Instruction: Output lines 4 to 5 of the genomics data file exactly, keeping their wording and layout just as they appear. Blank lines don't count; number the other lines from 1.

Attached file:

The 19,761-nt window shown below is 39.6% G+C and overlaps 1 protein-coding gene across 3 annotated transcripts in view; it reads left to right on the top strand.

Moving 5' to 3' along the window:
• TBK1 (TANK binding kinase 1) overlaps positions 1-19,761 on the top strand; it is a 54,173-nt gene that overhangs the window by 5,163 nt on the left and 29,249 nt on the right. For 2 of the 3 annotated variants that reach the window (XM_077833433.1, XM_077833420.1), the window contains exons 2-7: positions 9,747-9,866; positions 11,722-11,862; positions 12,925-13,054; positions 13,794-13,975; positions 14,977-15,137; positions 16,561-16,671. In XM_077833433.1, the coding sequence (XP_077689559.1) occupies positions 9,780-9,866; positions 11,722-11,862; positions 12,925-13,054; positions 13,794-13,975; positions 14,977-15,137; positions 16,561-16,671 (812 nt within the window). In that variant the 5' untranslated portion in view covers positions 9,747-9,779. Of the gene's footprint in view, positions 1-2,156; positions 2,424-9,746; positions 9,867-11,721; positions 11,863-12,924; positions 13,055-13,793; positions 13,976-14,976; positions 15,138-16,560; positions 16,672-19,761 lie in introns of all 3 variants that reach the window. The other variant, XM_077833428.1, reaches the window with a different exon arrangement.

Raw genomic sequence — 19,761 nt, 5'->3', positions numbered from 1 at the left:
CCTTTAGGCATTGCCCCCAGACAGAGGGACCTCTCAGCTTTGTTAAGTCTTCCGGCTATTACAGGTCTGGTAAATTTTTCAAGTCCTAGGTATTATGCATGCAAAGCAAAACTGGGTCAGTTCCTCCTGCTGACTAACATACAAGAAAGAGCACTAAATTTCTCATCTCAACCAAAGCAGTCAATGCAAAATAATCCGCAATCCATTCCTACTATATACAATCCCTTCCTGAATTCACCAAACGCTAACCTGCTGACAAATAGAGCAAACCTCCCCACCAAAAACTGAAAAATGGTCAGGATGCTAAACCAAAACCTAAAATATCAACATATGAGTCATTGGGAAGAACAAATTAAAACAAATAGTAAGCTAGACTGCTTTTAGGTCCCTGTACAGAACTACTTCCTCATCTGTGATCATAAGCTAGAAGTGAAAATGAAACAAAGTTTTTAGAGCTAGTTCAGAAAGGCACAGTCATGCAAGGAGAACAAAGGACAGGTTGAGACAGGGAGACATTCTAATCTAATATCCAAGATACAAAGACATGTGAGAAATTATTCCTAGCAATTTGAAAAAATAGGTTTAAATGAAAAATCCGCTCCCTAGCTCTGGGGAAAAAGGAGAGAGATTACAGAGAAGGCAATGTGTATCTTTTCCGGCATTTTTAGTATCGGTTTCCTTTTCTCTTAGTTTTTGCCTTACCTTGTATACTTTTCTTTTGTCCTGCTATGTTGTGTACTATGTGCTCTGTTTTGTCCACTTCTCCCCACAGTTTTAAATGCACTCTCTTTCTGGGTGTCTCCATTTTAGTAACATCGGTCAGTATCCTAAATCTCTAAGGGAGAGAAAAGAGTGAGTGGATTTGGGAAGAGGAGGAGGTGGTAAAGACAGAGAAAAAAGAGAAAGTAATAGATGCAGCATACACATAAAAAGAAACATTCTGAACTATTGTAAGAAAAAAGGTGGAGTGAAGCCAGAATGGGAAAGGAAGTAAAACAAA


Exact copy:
Raw genomic sequence — 19,761 nt, 5'->3', positions numbered from 1 at the left:
CCTTTAGGCATTGCCCCCAGACAGAGGGACCTCTCAGCTTTGTTAAGTCTTCCGGCTATTACAGGTCTGGTAAATTTTTCAAGTCCTAGGTATTATGCATGCAAAGCAAAACTGGGTCAGTTCCTCCTGCTGACTAACATACAAGAAAGAGCACTAAATTTCTCATCTCAACCAAAGCAGTCAATGCAAAATAATCCGCAATCCATTCCTACTATATACAATCCCTTCCTGAATTCACCAAACGCTAACCTGCTGACAAATAGAGCAAACCTCCCCACCAAAAACTGAAAAATGGTCAGGATGCTAAACCAAAACCTAAAATATCAACATATGAGTCATTGGGAAGAACAAATTAAAACAAATAGTAAGCTAGACTGCTTTTAGGTCCCTGTACAGAACTACTTCCTCATCTGTGATCATAAGCTAGAAGTGAAAATGAAACAAAGTTTTTAGAGCTAGTTCAGAAAGGCACAGTCATGCAAGGAGAACAAAGGACAGGTTGAGACAGGGAGACATTCTAATCTAATATCCAAGATACAAAGACATGTGAGAAATTATTCCTAGCAATTTGAAAAAATAGGTTTAAATGAAAAATCCGCTCCCTAGCTCTGGGGAAAAAGGAGAGAGATTACAGAGAAGGCAATGTGTATCTTTTCCGGCATTTTTAGTATCGGTTTCCTTTTCTCTTAGTTTTTGCCTTACCTTGTATACTTTTCTTTTGTCCTGCTATGTTGTGTACTATGTGCTCTGTTTTGTCCACTTCTCCCCACAGTTTTAAATGCACTCTCTTTCTGGGTGTCTCCATTTTAGTAACATCGGTCAGTATCCTAAATCTCTAAGGGAGAGAAAAGAGTGAGTGGATTTGGGAAGAGGAGGAGGTGGTAAAGACAGAGAAAAAAGAGAAAGTAATAGATGCAGCATACACATAAAAAGAAACATTCTGAACTATTGTAAGAAAAAAGGTGGAGTGAAGCCAGAATGGGAAAGGAAGTAAAACAAA